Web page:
Here's what stood out from the four goals that were scored from open play in the Fire's 3-2 victory.

Nikolic gives Fire early lead on long ball

Believe it or not this pass was a direct assist on the first goal of the game:

Brandon Vincent is barely beyond his own penalty box when he launches one for Nemanja Nikolic. The ball bounces three times before Nikolic gets his first touch on it. His second touch is a goal.

The pass itself is nothing special and a defensive error plays a part, but it's hard to believe a pass from that far back can result in an assist.

Philly’s first goal is a chain reaction

On the first goal for Philly, the play begins when Matt Polster is caught way too high in press. Philly was building out of back and Polster, the Fire's right back, pressed well past midfield to win a ball and didn't.

When he doesn’t win it, the ball falls to Fafa Picault behind him on the left wing. Next it's off to the races for the Union.

Center back Johan Kappelhof moves wide to cover for Polster and defend Picault, who makes a nice switch to Chris Pontius after the Fire appeared to be getting back in position. C.J. Sapong beats Joao Meira, who a minute before shook off a leg injury that forced him to have a significant limp after the match. Sapong probably had the edge in the first-step department at that point to get some separation. Kappelhof had to try to slide it away because Picault was waiting at the back post for a tap-in.

The Fire had a chance to recover, but it all started with Polster getting caught too high up the field.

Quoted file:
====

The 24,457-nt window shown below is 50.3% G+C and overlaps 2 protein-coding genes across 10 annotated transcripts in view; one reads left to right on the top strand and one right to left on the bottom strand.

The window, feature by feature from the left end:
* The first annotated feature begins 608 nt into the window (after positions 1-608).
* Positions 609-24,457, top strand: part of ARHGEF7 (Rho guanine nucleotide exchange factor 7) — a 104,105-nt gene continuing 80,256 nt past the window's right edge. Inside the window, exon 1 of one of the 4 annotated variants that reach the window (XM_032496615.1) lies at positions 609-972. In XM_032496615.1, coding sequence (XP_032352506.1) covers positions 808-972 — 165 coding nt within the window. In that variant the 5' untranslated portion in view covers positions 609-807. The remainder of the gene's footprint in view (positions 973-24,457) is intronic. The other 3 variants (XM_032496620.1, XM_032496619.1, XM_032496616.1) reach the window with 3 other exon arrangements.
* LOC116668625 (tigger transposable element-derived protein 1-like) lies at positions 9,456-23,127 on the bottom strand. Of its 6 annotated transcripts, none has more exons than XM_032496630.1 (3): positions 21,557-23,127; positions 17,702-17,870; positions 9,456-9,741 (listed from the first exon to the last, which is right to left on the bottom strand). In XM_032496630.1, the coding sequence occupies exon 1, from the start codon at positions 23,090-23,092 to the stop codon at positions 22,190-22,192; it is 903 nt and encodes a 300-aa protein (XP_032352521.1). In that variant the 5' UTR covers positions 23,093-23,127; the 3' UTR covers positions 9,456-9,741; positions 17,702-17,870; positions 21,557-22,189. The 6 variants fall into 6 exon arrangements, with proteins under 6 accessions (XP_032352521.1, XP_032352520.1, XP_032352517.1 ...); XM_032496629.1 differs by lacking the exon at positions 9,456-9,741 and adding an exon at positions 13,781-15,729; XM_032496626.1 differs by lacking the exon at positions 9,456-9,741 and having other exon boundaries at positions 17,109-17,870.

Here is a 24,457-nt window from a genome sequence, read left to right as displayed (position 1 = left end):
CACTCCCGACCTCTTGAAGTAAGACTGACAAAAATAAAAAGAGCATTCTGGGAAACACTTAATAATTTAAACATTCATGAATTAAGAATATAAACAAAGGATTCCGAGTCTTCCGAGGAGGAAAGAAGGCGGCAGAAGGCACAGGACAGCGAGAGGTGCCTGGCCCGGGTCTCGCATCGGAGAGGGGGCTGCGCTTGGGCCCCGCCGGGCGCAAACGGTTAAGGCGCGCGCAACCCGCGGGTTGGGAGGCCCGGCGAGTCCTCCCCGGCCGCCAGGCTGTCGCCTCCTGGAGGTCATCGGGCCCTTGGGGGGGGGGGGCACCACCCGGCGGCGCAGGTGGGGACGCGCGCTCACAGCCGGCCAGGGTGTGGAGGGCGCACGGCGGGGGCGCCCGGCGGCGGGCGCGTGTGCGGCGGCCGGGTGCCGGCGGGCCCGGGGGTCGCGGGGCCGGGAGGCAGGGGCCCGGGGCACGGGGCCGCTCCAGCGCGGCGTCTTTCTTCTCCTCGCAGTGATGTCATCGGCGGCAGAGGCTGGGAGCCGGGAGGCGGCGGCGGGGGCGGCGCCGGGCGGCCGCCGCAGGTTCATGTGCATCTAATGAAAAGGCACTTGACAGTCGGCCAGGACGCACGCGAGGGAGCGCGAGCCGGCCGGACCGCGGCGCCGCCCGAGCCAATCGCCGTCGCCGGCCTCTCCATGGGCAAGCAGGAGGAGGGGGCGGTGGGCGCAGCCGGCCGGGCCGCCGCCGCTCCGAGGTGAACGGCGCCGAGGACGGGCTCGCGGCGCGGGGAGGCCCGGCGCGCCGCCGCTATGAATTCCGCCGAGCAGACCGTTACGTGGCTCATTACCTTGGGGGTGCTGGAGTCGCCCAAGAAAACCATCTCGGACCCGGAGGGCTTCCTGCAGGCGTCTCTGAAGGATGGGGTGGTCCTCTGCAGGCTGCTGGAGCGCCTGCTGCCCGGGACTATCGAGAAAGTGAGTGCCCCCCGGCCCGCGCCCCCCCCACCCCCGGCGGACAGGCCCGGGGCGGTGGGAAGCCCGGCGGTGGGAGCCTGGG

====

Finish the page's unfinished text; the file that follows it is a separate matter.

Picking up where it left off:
Union string passes together to take lead

A Dax McCarty turnover gave Philadelphia possession and the Union combined passes for an impressive team goal. First it was eight straight passes before one was broken up, but Philadelphia immediately regained possession and connected 12 more passes. After an initial cross is headed away, the second pass after that is Haris Medunjanin chipping a pass to Alejandro Bedoya for the goal. Just an impressive team goal from the Union, even if goalkeeper Matt Lampson made things easier for Bedoya on the finish by coming off his line too early.

Nikolic shows his instincts for game-winner

As for the Fire’s third goal, just watch Landon Donovan and recently-fired New England Revolution coach Jay Heaps explain what happened:

(Note: The video appears to be down for some reason even though it's still linked on the homepage of The gist of it is that Nikolic did a great job delaying his run to find the space that set him up for the goal as opposed to crashing the six-yard box and being more tightly marked.)